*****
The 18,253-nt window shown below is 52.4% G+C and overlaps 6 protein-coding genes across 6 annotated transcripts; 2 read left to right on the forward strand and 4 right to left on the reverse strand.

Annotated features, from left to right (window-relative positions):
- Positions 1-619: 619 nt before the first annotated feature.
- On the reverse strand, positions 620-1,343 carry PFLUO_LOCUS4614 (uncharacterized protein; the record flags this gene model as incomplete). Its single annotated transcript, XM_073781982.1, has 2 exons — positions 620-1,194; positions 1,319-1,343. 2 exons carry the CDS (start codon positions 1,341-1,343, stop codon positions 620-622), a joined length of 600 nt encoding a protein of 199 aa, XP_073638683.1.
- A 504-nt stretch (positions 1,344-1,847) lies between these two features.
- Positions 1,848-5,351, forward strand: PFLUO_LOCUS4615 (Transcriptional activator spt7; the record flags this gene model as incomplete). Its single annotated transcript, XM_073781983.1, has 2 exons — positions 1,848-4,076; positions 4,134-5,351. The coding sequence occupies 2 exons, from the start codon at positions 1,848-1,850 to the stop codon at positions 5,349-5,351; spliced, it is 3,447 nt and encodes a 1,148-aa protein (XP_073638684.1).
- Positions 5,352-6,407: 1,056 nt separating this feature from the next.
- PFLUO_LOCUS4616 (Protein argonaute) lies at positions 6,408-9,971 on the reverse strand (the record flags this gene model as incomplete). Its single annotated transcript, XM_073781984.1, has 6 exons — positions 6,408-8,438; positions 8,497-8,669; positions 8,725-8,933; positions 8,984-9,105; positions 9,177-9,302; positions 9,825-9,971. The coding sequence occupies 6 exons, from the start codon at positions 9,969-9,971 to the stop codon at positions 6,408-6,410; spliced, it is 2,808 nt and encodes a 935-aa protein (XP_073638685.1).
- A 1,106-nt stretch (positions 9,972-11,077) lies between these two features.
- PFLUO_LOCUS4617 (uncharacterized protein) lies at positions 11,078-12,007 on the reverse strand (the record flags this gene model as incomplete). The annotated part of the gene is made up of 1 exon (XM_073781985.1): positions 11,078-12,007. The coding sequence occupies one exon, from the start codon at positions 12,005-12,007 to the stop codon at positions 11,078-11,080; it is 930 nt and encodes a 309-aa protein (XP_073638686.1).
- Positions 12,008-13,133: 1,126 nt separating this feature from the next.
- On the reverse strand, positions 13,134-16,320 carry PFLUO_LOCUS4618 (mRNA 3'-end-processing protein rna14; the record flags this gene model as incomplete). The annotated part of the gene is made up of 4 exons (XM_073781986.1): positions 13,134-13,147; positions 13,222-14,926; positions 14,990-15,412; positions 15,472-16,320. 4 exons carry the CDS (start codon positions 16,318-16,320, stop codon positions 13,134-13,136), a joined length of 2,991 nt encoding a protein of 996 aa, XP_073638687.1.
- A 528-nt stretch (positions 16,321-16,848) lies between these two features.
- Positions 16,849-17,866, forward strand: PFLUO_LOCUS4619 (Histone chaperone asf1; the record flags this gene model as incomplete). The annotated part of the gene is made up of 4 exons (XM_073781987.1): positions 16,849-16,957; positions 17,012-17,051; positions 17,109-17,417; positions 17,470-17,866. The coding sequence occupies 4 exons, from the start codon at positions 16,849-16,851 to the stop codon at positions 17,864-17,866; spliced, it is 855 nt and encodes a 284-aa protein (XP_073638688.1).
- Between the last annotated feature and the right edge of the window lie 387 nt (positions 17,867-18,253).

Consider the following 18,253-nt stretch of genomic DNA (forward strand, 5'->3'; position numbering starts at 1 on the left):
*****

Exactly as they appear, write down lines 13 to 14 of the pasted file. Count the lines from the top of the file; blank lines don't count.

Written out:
- A 528-nt stretch (positions 16,321-16,848) lies between these two features.
- Positions 16,849-17,866, forward strand: PFLUO_LOCUS4619 (Histone chaperone asf1; the record flags this gene model as incomplete). The annotated part of the gene is made up of 4 exons (XM_073781987.1): positions 16,849-16,957; positions 17,012-17,051; positions 17,109-17,417; positions 17,470-17,866. The coding sequence occupies 4 exons, from the start codon at positions 16,849-16,851 to the stop codon at positions 17,864-17,866; spliced, it is 855 nt and encodes a 284-aa protein (XP_073638688.1).